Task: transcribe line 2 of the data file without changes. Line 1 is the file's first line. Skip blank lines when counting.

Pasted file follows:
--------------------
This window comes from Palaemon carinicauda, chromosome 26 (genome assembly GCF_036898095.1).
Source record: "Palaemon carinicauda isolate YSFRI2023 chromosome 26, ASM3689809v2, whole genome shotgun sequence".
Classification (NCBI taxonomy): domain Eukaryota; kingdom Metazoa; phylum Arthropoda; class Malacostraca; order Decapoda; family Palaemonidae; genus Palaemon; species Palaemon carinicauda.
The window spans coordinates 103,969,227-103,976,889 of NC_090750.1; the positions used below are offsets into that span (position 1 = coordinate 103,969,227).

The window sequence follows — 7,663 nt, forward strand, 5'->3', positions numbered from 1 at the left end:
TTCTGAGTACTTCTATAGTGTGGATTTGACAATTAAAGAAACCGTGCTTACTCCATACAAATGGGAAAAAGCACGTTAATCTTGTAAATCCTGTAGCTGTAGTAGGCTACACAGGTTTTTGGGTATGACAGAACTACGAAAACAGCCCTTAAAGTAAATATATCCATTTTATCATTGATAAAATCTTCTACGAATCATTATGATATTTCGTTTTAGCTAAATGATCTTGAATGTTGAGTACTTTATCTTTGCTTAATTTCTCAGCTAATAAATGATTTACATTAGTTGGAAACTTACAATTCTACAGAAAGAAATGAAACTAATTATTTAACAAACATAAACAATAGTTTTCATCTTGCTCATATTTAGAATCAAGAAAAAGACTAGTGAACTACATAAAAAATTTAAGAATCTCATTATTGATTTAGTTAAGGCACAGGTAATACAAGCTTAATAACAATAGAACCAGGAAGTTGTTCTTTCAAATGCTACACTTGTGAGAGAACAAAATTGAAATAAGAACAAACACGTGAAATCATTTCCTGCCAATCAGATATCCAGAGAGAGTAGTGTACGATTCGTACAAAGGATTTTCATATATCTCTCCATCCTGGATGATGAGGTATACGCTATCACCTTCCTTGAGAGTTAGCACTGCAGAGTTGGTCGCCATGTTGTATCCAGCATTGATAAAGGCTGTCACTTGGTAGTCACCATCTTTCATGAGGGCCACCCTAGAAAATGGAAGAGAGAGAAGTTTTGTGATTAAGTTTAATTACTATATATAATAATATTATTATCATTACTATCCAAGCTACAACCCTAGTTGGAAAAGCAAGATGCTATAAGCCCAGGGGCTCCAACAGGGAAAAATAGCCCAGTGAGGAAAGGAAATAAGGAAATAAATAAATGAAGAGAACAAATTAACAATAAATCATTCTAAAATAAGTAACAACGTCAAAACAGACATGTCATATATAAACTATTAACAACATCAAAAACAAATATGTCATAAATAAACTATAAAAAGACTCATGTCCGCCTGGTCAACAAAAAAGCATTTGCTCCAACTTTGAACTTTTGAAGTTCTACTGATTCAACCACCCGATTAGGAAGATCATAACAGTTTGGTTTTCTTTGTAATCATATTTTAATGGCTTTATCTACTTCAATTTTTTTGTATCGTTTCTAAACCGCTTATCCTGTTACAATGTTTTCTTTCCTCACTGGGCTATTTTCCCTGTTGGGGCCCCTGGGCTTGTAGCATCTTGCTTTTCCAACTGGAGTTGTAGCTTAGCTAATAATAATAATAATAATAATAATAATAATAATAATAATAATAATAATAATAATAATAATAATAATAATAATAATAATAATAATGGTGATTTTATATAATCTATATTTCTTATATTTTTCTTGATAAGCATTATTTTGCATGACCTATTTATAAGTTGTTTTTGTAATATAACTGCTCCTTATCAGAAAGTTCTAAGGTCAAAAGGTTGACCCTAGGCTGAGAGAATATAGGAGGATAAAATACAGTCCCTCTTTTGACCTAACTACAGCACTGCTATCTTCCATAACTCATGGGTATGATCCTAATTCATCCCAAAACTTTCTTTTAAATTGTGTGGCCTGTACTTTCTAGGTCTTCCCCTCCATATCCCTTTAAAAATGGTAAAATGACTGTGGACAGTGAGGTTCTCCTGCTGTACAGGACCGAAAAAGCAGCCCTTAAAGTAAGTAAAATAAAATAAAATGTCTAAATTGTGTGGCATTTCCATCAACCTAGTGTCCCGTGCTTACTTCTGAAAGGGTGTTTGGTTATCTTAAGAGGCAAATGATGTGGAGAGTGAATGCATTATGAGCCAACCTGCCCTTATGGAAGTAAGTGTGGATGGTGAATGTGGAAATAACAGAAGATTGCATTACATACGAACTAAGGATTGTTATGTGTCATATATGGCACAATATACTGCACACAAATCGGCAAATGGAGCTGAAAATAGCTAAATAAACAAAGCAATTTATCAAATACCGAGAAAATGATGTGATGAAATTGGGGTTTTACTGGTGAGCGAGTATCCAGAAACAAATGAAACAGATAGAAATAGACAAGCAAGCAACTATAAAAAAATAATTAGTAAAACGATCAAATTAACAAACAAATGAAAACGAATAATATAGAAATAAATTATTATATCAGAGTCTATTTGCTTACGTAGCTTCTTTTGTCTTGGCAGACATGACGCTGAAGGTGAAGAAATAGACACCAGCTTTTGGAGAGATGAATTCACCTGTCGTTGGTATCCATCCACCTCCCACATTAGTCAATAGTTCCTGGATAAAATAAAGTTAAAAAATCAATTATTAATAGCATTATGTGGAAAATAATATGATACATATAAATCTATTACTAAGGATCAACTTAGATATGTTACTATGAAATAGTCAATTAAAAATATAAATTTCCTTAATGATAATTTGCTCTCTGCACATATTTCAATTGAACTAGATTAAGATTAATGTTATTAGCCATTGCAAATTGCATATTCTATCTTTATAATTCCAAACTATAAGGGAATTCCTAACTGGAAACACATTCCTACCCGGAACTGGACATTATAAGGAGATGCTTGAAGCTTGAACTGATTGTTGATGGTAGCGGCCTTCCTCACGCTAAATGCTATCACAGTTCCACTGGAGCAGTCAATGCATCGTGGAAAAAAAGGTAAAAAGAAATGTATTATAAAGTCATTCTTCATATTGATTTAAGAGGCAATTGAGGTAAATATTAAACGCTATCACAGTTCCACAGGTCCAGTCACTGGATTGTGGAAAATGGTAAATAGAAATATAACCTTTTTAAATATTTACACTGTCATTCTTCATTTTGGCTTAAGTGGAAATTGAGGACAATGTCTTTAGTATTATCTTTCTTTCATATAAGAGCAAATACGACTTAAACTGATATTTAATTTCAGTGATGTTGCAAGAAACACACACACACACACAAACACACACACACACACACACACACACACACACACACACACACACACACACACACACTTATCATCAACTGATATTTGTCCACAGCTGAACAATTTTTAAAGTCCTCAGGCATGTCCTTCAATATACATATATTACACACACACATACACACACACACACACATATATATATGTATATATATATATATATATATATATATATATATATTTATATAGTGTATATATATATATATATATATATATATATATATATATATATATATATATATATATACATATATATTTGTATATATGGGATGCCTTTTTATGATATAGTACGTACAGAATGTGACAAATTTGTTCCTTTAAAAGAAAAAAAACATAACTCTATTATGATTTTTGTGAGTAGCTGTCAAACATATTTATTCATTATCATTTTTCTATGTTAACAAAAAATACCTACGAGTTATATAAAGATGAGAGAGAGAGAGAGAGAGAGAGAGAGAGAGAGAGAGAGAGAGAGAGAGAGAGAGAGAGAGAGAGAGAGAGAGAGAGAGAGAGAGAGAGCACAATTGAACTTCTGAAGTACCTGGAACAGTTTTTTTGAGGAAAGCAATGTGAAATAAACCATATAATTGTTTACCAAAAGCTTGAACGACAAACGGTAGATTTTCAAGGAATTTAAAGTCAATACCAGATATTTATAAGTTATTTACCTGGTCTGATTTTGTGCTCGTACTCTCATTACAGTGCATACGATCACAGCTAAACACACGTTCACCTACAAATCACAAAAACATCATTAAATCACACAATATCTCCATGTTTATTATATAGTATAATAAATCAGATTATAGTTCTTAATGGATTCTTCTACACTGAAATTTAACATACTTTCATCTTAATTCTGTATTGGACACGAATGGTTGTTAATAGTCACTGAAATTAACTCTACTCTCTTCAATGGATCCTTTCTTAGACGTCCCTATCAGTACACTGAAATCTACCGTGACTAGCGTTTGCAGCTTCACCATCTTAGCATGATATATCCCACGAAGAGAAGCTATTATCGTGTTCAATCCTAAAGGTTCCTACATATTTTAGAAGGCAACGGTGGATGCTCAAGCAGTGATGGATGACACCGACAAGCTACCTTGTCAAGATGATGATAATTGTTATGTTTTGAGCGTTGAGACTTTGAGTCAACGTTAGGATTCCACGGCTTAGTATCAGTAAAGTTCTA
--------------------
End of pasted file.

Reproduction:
Source record: "Palaemon carinicauda isolate YSFRI2023 chromosome 26, ASM3689809v2, whole genome shotgun sequence".